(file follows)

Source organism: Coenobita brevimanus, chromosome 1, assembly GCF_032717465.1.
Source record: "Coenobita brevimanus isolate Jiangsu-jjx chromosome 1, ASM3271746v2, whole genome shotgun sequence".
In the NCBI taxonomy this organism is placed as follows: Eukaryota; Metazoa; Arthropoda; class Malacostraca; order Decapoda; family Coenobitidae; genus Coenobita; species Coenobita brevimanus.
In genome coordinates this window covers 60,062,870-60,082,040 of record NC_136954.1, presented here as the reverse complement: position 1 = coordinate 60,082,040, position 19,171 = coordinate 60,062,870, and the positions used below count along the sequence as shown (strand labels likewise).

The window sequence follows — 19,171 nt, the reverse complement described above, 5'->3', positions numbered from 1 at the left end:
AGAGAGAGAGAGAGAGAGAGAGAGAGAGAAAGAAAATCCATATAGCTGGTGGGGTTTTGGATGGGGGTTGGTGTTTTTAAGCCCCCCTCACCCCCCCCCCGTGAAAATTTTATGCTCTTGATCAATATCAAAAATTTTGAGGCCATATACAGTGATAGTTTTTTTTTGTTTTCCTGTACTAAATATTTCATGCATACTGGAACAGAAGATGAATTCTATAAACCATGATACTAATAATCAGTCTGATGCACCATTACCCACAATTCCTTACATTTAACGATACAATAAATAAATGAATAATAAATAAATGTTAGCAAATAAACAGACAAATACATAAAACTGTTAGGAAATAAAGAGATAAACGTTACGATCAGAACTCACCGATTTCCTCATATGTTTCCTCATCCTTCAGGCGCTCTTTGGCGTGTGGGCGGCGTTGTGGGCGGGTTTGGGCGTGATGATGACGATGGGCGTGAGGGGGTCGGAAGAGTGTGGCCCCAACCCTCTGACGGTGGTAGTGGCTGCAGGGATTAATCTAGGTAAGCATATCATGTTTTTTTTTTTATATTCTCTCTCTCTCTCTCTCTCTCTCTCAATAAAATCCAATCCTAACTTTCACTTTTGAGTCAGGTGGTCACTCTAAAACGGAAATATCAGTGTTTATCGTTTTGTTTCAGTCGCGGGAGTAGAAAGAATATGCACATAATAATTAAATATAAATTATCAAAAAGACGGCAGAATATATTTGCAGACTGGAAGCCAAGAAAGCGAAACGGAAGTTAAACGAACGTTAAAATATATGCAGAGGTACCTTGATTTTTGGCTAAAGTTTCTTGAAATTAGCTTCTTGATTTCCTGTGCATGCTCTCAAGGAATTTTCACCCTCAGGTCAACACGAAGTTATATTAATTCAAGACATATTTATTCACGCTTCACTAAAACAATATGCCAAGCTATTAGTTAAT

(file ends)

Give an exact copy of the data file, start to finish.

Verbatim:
Source organism: Coenobita brevimanus, chromosome 1, assembly GCF_032717465.1.
Source record: "Coenobita brevimanus isolate Jiangsu-jjx chromosome 1, ASM3271746v2, whole genome shotgun sequence".
In the NCBI taxonomy this organism is placed as follows: Eukaryota; Metazoa; Arthropoda; class Malacostraca; order Decapoda; family Coenobitidae; genus Coenobita; species Coenobita brevimanus.
In genome coordinates this window covers 60,062,870-60,082,040 of record NC_136954.1, presented here as the reverse complement: position 1 = coordinate 60,082,040, position 19,171 = coordinate 60,062,870, and the positions used below count along the sequence as shown (strand labels likewise).

The window sequence follows — 19,171 nt, the reverse complement described above, 5'->3', positions numbered from 1 at the left end:
AGAGAGAGAGAGAGAGAGAGAGAGAGAGAAAGAAAATCCATATAGCTGGTGGGGTTTTGGATGGGGGTTGGTGTTTTTAAGCCCCCCTCACCCCCCCCCCGTGAAAATTTTATGCTCTTGATCAATATCAAAAATTTTGAGGCCATATACAGTGATAGTTTTTTTTTGTTTTCCTGTACTAAATATTTCATGCATACTGGAACAGAAGATGAATTCTATAAACCATGATACTAATAATCAGTCTGATGCACCATTACCCACAATTCCTTACATTTAACGATACAATAAATAAATGAATAATAAATAAATGTTAGCAAATAAACAGACAAATACATAAAACTGTTAGGAAATAAAGAGATAAACGTTACGATCAGAACTCACCGATTTCCTCATATGTTTCCTCATCCTTCAGGCGCTCTTTGGCGTGTGGGCGGCGTTGTGGGCGGGTTTGGGCGTGATGATGACGATGGGCGTGAGGGGGTCGGAAGAGTGTGGCCCCAACCCTCTGACGGTGGTAGTGGCTGCAGGGATTAATCTAGGTAAGCATATCATGTTTTTTTTTTTATATTCTCTCTCTCTCTCTCTCTCTCTCTCAATAAAATCCAATCCTAACTTTCACTTTTGAGTCAGGTGGTCACTCTAAAACGGAAATATCAGTGTTTATCGTTTTGTTTCAGTCGCGGGAGTAGAAAGAATATGCACATAATAATTAAATATAAATTATCAAAAAGACGGCAGAATATATTTGCAGACTGGAAGCCAAGAAAGCGAAACGGAAGTTAAACGAACGTTAAAATATATGCAGAGGTACCTTGATTTTTGGCTAAAGTTTCTTGAAATTAGCTTCTTGATTTCCTGTGCATGCTCTCAAGGAATTTTCACCCTCAGGTCAACACGAAGTTATATTAATTCAAGACATATTTATTCACGCTTCACTAAAACAATATGCCAAGCTATTAGTTAAT